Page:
Revenge buying in the age of Covid-19 has long transcended the confines of fashion. Extending across all industries including travel, real estate, interior design, and motoring – it comes as no surprise that the market’s most wealthy consumers have adopted a “you snooze, you lose” mentality, swiftly snatching up every expensive find, till none are left available.
Stealing the show at Gooding & Company’s inaugural London auction, the incredibly rare and historic 1934 Bugatti Type 59 has set an all-new world record for the most expensive build sold. Fetching a whopping $12.5M, this one-of-a-kind sports car was once owned by former Belgian monarch King Leopold III, and remains in outstanding unrestored condition.
Regarded the ultimate Bugatti Grand Prix car, this 1934 Bugatti Type 59 was a top performer among non-standard race cars before World War II, achieving undisputable wins for esteemed French race driver René Dreyfus, at the Belgian Grand Prix and the Monaco Grand Prix, during the 1934-35 season.
Behind every accomplished car, lies a endless resume of expert drivers, and the 1934 Bugatti Type 59 is no different. Effortlessly, name-dropping the greatest racing stars of the era, this vehicle was once piloted by the likes of, Robert Benoist, Louis Chiron René Dreyfus, Piero Taruffi, Achille Varzi, and Jean-Pierre Wimille – reinstating it as one of the fastest, most beautiful, advanced and expensive cars of its day, capable of pushing up to 125 miles in an under an hour.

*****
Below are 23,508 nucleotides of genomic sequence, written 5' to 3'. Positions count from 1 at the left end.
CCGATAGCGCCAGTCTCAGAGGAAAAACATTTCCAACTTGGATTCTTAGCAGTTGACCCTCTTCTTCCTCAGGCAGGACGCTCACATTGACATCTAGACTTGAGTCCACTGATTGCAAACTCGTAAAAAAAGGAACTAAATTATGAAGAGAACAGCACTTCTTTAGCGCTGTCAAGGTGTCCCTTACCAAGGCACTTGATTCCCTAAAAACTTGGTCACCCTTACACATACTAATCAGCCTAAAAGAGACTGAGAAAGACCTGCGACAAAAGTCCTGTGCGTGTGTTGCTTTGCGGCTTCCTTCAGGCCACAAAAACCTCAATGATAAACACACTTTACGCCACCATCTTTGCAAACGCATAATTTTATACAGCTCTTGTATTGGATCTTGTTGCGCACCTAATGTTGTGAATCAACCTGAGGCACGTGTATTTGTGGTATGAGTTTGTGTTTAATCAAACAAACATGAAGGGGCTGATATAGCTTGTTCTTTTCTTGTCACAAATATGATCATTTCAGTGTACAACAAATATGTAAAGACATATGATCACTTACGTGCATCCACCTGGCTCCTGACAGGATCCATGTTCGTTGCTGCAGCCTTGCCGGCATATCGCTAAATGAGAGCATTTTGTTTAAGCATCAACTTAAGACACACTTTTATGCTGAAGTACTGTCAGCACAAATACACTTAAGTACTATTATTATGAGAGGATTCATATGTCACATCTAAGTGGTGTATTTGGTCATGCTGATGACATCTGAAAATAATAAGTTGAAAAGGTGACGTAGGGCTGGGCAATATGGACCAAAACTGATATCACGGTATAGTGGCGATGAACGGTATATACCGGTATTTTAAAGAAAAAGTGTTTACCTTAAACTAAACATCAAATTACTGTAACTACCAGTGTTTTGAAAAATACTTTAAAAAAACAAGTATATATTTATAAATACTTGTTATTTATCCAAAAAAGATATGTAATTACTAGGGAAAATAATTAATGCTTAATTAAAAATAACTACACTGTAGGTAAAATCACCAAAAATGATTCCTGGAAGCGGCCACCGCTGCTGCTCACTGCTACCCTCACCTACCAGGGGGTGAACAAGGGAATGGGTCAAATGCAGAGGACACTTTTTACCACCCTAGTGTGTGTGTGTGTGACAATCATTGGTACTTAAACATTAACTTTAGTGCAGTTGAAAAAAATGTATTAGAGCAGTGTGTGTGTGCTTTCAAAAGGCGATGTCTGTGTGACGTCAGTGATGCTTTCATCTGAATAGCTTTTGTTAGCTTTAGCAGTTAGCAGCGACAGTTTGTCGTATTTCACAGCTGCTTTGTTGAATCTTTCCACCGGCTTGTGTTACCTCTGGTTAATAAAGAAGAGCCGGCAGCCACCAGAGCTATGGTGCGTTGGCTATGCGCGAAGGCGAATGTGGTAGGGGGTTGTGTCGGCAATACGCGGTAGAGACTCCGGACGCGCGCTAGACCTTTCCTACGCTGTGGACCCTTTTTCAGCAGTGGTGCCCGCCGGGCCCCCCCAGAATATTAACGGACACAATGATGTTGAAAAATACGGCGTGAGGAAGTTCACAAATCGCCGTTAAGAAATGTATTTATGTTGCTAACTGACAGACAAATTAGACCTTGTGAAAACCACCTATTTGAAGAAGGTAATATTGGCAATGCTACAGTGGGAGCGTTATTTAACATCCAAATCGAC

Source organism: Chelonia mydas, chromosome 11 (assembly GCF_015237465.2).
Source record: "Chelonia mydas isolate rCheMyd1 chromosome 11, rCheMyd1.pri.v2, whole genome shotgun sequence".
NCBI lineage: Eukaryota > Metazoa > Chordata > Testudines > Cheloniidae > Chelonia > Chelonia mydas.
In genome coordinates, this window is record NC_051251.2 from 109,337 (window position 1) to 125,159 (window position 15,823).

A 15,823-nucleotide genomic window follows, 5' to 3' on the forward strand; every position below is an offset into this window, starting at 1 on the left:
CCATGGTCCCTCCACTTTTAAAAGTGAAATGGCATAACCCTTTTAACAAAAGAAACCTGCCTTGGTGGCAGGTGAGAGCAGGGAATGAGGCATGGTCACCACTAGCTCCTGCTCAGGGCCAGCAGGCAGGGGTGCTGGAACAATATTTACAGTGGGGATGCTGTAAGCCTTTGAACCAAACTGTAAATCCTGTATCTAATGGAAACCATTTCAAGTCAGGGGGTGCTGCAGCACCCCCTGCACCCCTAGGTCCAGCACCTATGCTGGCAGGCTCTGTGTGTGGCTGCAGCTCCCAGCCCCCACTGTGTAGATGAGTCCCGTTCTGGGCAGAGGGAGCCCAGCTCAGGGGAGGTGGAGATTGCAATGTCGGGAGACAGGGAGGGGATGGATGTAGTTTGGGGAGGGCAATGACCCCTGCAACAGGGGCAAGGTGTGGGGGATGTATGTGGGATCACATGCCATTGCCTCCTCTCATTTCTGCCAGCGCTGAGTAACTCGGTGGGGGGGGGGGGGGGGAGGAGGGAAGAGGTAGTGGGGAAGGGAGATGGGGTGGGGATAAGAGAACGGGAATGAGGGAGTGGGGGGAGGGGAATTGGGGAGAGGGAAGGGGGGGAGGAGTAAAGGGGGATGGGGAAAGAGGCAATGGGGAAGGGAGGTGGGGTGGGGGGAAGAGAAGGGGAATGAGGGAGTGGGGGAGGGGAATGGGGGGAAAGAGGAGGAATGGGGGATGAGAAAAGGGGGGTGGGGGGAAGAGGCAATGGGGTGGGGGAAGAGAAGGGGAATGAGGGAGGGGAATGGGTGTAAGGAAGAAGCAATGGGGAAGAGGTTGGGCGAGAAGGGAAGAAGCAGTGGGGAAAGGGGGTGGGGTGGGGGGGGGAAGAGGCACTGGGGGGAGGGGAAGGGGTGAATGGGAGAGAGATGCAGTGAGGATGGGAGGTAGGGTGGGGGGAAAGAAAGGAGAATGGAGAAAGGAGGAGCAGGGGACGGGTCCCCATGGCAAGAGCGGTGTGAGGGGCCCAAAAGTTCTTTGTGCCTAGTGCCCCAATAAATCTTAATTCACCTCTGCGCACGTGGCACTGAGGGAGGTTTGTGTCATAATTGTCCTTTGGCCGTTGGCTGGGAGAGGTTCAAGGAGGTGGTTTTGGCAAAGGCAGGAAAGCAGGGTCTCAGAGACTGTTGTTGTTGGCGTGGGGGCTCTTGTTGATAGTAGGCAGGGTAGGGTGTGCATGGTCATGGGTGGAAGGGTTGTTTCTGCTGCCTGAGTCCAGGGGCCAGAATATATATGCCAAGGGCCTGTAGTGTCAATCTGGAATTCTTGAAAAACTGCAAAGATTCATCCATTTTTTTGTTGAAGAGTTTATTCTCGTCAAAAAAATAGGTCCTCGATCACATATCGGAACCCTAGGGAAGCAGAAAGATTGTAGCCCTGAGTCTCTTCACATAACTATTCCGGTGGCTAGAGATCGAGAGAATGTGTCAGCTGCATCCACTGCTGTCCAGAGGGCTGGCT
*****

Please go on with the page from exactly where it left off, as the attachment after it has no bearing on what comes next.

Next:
While the Type 59 has officially entered the league of most expensive Bugatti’s ever sold, there are a few, equally historic for different reasons, which have surpassed it. Standing firm at number one, the ‘La Voiture Noire’, is regarded the world’s most expensive new car. Debuting at the Geneva International Motor Show and Pebble Beach Concours D’Elegance in 2019, the La Voiture Noire is a one-of-a-kind Bugatti build, worth $18.7M. Designed in commemoration of the brand’s 100th anniversary, the one-off La Voiture Noire supercar pays homage to company’s long-lasting legacy for motoring excellence. Officially belonging to an anonymous male buyer, who agreed to purchase the car before it was even made, the car is expected to sit on display for at least two years before ever being driven.